Referring next to FIGS. 24 through 29, there is shown the operation of tongs 228 at the distal end of arm 208 as used to assemble and disassemble sample cup 174 and weighted ring 194. As mentioned previously, tongs are movable from a generally parallel relationship as depicted in FIG. 24 to a divergent relationship as depicted in FIG. 25. The amount of divergence is, of course, controlled by the amount of rotation imparted to rod 212 causing plates 216, 222 to rotate in opposite directions as a result of their intermeshing gear edges 218, 220. To prepare a sample cup assembly, arm 208 is rotated to a position above a sample cup 174 containing a weighted ring 194 as shown in FIG. 26. This sample cup 174 may also contain a sample disk 180 that has already been tested. Linear motion device 238 then lowers arm 208 such that tongs 228 and vacuum cup 236 are inserted into weighted ring 194. Tongs 228 are then rotated to a more divergent position causing elastomeric sleeves 230 to engage the inside surface of weighted ring 194 as shown in FIG. 27. If a sample disk 180 is present within the sample cup 174, it is acquired by vacuum cup 236. Arm 208 is then raised to thereby remove weighted ring 194 and sample disk 180 (if present) from sample cup 174 as shown in FIG. 28. Arm 108 is then rotated such that vacuum cup 236 is positioned over waste bin 30 and the sample disk 180 is released into bin 30 by terminating the vacuum pressure to vacuum cup 236. Arm 208, still supporting weighted ring 194 by means of tongs 228, is then rotated such that vacuum cup 236 is positioned over punch mechanism 22. Arm 208 is then lowered allowing vacuum cup 236 to acquire a newly punched sample disk 180. Subsequent to acquiring a sample disk 180, arm 208 is rotated to position vacuum cup 236 back over the now empty sample cup 236. Arm 208 is lowered thereby inserting tongs 228 and vacuum cup 236 into sample cup 174. Vacuum pressure to vacuum cup 236 is again terminated allowing the sample disk 180 to fall into sample cup 174 and tongs 174 are moved to a generally parallel relationship (as shown in FIG. 29) to thereby release weighted ring 194 into sample cup 174 thereby yielding a sample cup assembly ready for testing. Arm 208 is then raised to a position where tong 228 extend only into upper chamber 192 as shown in FIG. 30. Tongs 228 are then rotated to engage the inner surface 190 of sample cup 174 as shown in FIG. 31. Arm 208 is then raised to lift the sample cup assembly as shown in FIG. 32 and through rotation of arm 208, the sample cup assembly can be delivered to the spectrometer or to the sample preparation area 28. In such manner, sample assembly/disassembly arm mechanism 24 has assembled and disassembled a sample cup 174 with a sample disk 180 and a weighted ring 194 within one of recesses 266, 268, 270, 272, or within one of recesses 302, 303 of spectrometer 300 (see FIG. 33). Recesses 302, 303 are located 180° apart in a turntable 305 rotatable about a vertical axis. Turntable 305 is designed so that when a sample cup assembly is located in one of recesses 302, 303 and is being tested by spectrometer 300, the other of recesses 302, 303 is positioned to allow sample assembly/disassembly arm mechanism 24 to retrieve therefrom or deliver thereto another sample cup assembly. This allows sample cups 174, sample disks 180 and weighted rings 194 to be assembled, disassembled, loaded into and/or unloaded from the spectrometer 300 while another sample is being tested within the spectrometer 300.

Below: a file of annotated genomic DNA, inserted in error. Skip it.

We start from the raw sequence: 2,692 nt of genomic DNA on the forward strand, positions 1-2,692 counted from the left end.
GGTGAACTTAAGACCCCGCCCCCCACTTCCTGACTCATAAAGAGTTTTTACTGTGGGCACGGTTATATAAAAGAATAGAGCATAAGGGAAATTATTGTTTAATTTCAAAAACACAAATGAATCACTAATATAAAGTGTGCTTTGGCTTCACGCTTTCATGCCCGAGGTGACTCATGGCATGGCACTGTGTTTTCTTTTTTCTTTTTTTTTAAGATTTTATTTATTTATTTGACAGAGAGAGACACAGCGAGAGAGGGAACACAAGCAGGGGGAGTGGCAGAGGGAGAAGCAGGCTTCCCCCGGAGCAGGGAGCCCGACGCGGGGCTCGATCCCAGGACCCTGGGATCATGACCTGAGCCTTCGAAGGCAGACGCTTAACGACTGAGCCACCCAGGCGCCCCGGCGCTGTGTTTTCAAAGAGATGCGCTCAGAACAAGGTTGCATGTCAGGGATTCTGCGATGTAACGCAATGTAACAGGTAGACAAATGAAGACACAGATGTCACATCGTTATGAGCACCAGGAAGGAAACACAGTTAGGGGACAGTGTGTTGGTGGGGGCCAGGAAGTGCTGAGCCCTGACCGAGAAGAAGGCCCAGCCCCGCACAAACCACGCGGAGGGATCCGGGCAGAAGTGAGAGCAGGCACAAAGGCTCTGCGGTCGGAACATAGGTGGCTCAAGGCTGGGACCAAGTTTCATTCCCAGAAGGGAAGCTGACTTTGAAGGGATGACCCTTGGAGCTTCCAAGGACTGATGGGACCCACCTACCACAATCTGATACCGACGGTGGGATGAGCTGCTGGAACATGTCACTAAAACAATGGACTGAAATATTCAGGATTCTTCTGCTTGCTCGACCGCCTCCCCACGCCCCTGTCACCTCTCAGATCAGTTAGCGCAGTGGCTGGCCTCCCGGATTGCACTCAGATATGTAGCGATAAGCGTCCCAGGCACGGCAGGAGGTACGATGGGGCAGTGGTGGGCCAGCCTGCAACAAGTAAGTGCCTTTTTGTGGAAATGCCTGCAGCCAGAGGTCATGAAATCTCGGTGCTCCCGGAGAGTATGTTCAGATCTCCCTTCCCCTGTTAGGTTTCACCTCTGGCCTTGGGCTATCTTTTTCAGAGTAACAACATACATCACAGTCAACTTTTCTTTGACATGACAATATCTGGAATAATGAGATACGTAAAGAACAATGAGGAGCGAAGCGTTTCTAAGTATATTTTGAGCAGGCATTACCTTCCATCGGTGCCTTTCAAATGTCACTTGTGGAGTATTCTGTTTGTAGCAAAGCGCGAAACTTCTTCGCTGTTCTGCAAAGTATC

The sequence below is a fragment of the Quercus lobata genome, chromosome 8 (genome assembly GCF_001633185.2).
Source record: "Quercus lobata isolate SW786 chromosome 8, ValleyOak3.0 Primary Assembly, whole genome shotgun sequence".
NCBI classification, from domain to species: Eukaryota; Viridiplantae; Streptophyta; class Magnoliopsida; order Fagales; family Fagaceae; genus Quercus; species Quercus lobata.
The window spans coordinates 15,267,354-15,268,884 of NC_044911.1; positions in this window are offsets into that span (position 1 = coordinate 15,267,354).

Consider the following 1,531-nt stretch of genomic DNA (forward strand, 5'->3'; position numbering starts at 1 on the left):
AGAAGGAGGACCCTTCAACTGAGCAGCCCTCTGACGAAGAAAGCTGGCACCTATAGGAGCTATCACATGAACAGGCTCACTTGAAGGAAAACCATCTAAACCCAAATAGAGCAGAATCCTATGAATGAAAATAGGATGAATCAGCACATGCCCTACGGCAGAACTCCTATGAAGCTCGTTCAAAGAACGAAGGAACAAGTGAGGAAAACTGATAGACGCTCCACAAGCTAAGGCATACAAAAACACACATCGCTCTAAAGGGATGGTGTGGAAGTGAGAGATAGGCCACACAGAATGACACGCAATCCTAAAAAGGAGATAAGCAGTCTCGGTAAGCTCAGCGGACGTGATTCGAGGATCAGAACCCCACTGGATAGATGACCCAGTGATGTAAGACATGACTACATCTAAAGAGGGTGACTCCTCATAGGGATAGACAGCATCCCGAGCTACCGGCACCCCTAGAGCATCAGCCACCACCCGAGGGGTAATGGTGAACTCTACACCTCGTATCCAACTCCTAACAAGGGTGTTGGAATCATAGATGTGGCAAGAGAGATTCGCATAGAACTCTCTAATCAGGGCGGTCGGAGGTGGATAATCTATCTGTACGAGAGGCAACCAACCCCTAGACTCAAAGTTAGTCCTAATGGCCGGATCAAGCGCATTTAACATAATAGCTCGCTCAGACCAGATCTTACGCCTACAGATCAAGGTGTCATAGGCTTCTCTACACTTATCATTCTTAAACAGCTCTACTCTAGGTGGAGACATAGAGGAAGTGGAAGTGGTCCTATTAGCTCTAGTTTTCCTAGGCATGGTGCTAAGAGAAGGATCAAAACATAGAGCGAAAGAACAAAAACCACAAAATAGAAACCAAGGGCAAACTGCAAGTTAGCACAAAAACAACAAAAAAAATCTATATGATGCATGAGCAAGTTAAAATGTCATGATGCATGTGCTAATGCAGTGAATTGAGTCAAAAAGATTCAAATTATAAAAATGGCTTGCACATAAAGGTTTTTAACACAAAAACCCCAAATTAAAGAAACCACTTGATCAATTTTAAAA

In the fully automated mode of operation of the apparatus 10 of the present invention, there are five basic operations. Those basic operations are sample identification, sample preparation, sample loading into the spectrometer, sample removal from the spectrometer, and sample cup disassembly. Each operation is requested by an external system computer 500 (see FIG. 36) which monitors and directs the operations of both the spectrometer 300 and the apparatus 10 of the present invention. Because the spectrometer 300 is capable of handling two samples at once, the apparatus 10 of the present invention is designed to handle two sample cup assemblies at a time. This enables the apparatus 10 of the present invention to assemble a sample cup 174, sample disk 180 and weighted ring 194 while another assembled sample cup is being analyzed within the spectrometer. The sample identification operation begins with loading samples 42 to be tested into a sample magazine 16 and installing the sample magazine 16 into magazine receptacle 14. The apparatus 10 of the present invention can then be operated in its automatic mode. Samples 42 are taken one at a time from sample magazine 16 by means of sample acquisition system 18 and delivered to the sample transport system 20. Once in the sample transport system 20, the sample 42 is moved past the bar code reader 24 so that any sample identification information present on sample 42 may be read. Any bar coded information found on sample 42 is sent to an external computer system which monitors and coordinates the operation of both the apparatus 10 of the present invention and the spectrometer. If no bar code information is found on the sample 42, a different message is sent notifying the system computer that an unidentified sample has been loaded. The external computer system uses the bar coded information or lack thereof to determine how the sample 42 should be handled by the apparatus 10. If the bar code information indicates the sample needs to be tested by the spectrometer, the external computer will issue a sequence of commands to both the apparatus 10 of the present invention and the spectrometer to cause the sample cup 74 to be prepared with the sample disk 180 and weighted ring 194 and subsequent delivery of the prepared sample to the spectrometer. If, instead, no testing is required of the sample 42, the sample 42 may be ejected from the apparatus 10 to fall into waste bin 30. At this point, a new sample 42 is loaded from sample magazine 16 and the process repeated. This cycle would normally continue until all samples 42 held within sample magazine 16 have been exhausted.